It's interesting to read all the comments of those that feel this officer somehow broke the law... View More

    — Posted by thinkin out loud

    Wrong, wrong, and WRONG!

    Yes police can use "deception" (ie lying) for interrogation but courts have ruled consent must be freely given. Until body cameras are on every officer NEVER believe that consent was freely given. Intimidation and bullying are the typical means of obtaining
    Officer: can I search the premises? Suspect: no. Officer: if you do not let me I can and will arrest you and your family. And no that part of the conversation never makes it on the officer's notes and will most likely never make it to the court room.....

  • same ole story Jul 10, 9:54 a.m.

    The purported practice involves officers gaining entrance to a home under the pretense of investigating a 911 hang-up call
    And THEY WONDER WHY no one trusts the police!!!!!

  • berniwheeler Jul 10, 9:28 a.m.

    It's interesting to read all the comments of those that feel this officer somehow broke the law... View More

    — Posted by thinkin out loud

    Officer did nothing wrong.. yet it does not allow an officer to just walk into your home?

    So which is it?

  • less_govt_is_better_govt Jul 10, 9:14 a.m.

    Psssshhh. Lol.

    Meanwhile in neighboring wake county from 2002 through 2010 the wake county sheriff would allow deputies to use any means possible to obtain consent to search to include coercion, untruthful statements,even communicating threats. It was then the accused citizen's job to prove that these actions occurred or they could just plea down the illegal charges.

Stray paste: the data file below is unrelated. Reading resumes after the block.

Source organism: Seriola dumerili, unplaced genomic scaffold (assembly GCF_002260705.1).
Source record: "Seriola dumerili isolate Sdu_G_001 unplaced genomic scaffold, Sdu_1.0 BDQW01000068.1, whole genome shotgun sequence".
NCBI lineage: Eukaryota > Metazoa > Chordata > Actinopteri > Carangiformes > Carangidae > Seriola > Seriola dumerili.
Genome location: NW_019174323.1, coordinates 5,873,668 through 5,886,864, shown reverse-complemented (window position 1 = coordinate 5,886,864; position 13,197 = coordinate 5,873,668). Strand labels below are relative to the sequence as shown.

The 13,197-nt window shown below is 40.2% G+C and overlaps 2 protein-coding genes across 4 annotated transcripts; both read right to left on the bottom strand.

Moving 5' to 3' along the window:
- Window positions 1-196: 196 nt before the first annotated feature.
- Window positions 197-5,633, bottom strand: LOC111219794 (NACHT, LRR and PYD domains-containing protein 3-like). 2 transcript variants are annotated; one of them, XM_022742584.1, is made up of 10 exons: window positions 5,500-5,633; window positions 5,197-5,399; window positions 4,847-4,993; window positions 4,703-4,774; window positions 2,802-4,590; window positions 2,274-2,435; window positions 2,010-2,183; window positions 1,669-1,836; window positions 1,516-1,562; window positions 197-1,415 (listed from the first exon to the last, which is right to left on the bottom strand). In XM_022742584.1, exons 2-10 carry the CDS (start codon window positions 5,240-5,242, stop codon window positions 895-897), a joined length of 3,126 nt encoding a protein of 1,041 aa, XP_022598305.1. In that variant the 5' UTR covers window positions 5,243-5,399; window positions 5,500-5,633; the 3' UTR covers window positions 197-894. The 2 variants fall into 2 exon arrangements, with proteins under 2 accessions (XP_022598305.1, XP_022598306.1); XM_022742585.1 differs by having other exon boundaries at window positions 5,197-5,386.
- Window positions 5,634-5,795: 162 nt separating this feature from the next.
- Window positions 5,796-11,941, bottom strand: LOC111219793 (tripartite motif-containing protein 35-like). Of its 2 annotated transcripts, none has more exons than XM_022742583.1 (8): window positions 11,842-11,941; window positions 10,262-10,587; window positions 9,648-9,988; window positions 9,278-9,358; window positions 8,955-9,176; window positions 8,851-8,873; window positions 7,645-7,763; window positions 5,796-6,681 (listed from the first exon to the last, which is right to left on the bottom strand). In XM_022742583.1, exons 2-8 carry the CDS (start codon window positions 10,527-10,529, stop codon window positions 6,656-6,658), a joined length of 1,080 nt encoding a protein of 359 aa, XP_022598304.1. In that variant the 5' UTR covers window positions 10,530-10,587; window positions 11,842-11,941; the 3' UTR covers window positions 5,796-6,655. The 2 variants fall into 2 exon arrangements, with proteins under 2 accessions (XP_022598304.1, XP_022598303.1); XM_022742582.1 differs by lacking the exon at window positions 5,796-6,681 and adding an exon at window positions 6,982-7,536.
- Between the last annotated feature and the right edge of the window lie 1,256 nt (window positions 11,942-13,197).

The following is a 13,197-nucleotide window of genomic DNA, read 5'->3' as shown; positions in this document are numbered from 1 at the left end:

The supreme court ruled a long time ago that LEOs cannot obtain consent via intimidation but in wake and Durham counties this ruling was never payed any attention because consent was always so "productive" for finding criminals.

  • thinkin out loud Jul 10, 9:02 a.m.

    It's interesting to read all the comments of those that feel this officer somehow broke the law or violated the constitution. Though I agree this is an unusual tactic it IS NOT illegal nor unconstitutional. In fact, police officers are allowed to lie to people. Yes that's right, cops are allowed to lie to people (to an extent) in order to get information or confessions and the like. It's all part of interview and interrogation techniques but there are limitations. This case could have been prosecuted but the ADA probably knew he had a liberal judge and couldn't win so he dismissed it.